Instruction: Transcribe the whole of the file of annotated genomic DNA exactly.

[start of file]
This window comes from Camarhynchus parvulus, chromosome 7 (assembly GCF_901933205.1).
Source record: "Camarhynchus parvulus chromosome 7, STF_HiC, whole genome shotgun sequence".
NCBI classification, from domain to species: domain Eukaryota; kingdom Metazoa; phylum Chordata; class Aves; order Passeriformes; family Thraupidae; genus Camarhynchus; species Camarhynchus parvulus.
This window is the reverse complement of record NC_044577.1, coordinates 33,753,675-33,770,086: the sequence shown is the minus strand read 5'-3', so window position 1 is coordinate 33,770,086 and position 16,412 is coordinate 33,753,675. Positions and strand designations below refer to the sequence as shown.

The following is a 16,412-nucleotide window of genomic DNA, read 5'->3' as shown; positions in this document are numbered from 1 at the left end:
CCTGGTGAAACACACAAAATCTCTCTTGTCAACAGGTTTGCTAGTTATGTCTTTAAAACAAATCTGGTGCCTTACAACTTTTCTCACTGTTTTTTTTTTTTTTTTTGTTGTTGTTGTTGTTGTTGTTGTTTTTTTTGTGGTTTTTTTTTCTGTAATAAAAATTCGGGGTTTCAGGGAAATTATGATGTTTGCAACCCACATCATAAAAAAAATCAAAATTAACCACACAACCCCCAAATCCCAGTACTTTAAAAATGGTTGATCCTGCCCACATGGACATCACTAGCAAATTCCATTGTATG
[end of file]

This window comes from Camarhynchus parvulus, chromosome 7 (assembly GCF_901933205.1).
Source record: "Camarhynchus parvulus chromosome 7, STF_HiC, whole genome shotgun sequence".
NCBI classification, from domain to species: domain Eukaryota; kingdom Metazoa; phylum Chordata; class Aves; order Passeriformes; family Thraupidae; genus Camarhynchus; species Camarhynchus parvulus.
This window is the reverse complement of record NC_044577.1, coordinates 33,753,675-33,770,086: the sequence shown is the minus strand read 5'-3', so window position 1 is coordinate 33,770,086 and position 16,412 is coordinate 33,753,675. Positions and strand designations below refer to the sequence as shown.

The following is a 16,412-nucleotide window of genomic DNA, read 5'->3' as shown; positions in this document are numbered from 1 at the left end:
CCTGGTGAAACACACAAAATCTCTCTTGTCAACAGGTTTGCTAGTTATGTCTTTAAAACAAATCTGGTGCCTTACAACTTTTCTCACTGTTTTTTTTTTTTTTTTTGTTGTTGTTGTTGTTGTTGTTGTTTTTTTTGTGGTTTTTTTTTCTGTAATAAAAATTCGGGGTTTCAGGGAAATTATGATGTTTGCAACCCACATCATAAAAAAAATCAAAATTAACCACACAACCCCCAAATCCCAGTACTTTAAAAATGGTTGATCCTGCCCACATGGACATCACTAGCAAATTCCATTGTATG